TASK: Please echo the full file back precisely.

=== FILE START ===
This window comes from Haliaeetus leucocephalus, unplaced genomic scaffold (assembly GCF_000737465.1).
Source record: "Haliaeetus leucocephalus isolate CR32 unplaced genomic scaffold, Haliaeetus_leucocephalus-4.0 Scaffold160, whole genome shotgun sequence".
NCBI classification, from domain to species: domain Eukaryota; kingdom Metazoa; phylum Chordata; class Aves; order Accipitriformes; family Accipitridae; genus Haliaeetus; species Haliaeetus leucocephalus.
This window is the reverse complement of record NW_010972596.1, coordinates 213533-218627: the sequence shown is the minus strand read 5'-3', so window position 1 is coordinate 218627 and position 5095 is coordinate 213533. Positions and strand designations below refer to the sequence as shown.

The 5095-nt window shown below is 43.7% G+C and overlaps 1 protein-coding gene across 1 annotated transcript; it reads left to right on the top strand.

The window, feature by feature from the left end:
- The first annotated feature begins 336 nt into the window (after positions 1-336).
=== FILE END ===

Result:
This window comes from Haliaeetus leucocephalus, unplaced genomic scaffold (assembly GCF_000737465.1).
Source record: "Haliaeetus leucocephalus isolate CR32 unplaced genomic scaffold, Haliaeetus_leucocephalus-4.0 Scaffold160, whole genome shotgun sequence".
NCBI classification, from domain to species: domain Eukaryota; kingdom Metazoa; phylum Chordata; class Aves; order Accipitriformes; family Accipitridae; genus Haliaeetus; species Haliaeetus leucocephalus.
This window is the reverse complement of record NW_010972596.1, coordinates 213533-218627: the sequence shown is the minus strand read 5'-3', so window position 1 is coordinate 218627 and position 5095 is coordinate 213533. Positions and strand designations below refer to the sequence as shown.

The 5095-nt window shown below is 43.7% G+C and overlaps 1 protein-coding gene across 1 annotated transcript; it reads left to right on the top strand.

The window, feature by feature from the left end:
- The first annotated feature begins 336 nt into the window (after positions 1-336).